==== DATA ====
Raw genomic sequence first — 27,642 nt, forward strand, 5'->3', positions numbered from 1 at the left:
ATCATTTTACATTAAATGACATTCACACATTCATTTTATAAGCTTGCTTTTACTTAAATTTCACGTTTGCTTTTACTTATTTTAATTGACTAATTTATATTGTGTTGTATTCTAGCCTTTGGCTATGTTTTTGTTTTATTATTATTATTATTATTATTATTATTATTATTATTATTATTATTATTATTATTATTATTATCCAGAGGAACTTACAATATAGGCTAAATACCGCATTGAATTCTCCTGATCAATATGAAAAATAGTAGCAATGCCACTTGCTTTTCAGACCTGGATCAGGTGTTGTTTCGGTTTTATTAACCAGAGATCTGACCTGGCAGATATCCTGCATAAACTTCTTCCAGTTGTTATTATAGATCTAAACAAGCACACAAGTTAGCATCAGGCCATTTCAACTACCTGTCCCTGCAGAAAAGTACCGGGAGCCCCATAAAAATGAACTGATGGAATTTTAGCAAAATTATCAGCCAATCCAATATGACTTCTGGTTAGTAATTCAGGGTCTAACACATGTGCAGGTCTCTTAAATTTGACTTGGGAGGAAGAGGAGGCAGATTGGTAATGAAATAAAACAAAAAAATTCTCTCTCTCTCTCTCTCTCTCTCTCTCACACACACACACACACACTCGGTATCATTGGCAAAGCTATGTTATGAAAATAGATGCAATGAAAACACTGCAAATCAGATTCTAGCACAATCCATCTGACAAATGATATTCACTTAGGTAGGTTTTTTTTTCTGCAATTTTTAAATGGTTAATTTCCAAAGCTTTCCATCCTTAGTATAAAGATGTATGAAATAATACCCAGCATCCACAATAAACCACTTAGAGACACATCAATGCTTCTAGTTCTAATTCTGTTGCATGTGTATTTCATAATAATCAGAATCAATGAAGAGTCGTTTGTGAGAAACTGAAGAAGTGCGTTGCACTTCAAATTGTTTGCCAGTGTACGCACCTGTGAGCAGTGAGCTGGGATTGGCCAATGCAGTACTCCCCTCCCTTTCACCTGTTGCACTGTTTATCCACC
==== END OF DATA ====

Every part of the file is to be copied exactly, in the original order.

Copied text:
Raw genomic sequence first — 27,642 nt, forward strand, 5'->3', positions numbered from 1 at the left:
ATCATTTTACATTAAATGACATTCACACATTCATTTTATAAGCTTGCTTTTACTTAAATTTCACGTTTGCTTTTACTTATTTTAATTGACTAATTTATATTGTGTTGTATTCTAGCCTTTGGCTATGTTTTTGTTTTATTATTATTATTATTATTATTATTATTATTATTATTATTATTATTATTATTATTATTATTATCCAGAGGAACTTACAATATAGGCTAAATACCGCATTGAATTCTCCTGATCAATATGAAAAATAGTAGCAATGCCACTTGCTTTTCAGACCTGGATCAGGTGTTGTTTCGGTTTTATTAACCAGAGATCTGACCTGGCAGATATCCTGCATAAACTTCTTCCAGTTGTTATTATAGATCTAAACAAGCACACAAGTTAGCATCAGGCCATTTCAACTACCTGTCCCTGCAGAAAAGTACCGGGAGCCCCATAAAAATGAACTGATGGAATTTTAGCAAAATTATCAGCCAATCCAATATGACTTCTGGTTAGTAATTCAGGGTCTAACACATGTGCAGGTCTCTTAAATTTGACTTGGGAGGAAGAGGAGGCAGATTGGTAATGAAATAAAACAAAAAAATTCTCTCTCTCTCTCTCTCTCTCTCTCTCACACACACACACACACACTCGGTATCATTGGCAAAGCTATGTTATGAAAATAGATGCAATGAAAACACTGCAAATCAGATTCTAGCACAATCCATCTGACAAATGATATTCACTTAGGTAGGTTTTTTTTTCTGCAATTTTTAAATGGTTAATTTCCAAAGCTTTCCATCCTTAGTATAAAGATGTATGAAATAATACCCAGCATCCACAATAAACCACTTAGAGACACATCAATGCTTCTAGTTCTAATTCTGTTGCATGTGTATTTCATAATAATCAGAATCAATGAAGAGTCGTTTGTGAGAAACTGAAGAAGTGCGTTGCACTTCAAATTGTTTGCCAGTGTACGCACCTGTGAGCAGTGAGCTGGGATTGGCCAATGCAGTACTCCCCTCCCTTTCACCTGTTGCACTGTTTATCCACC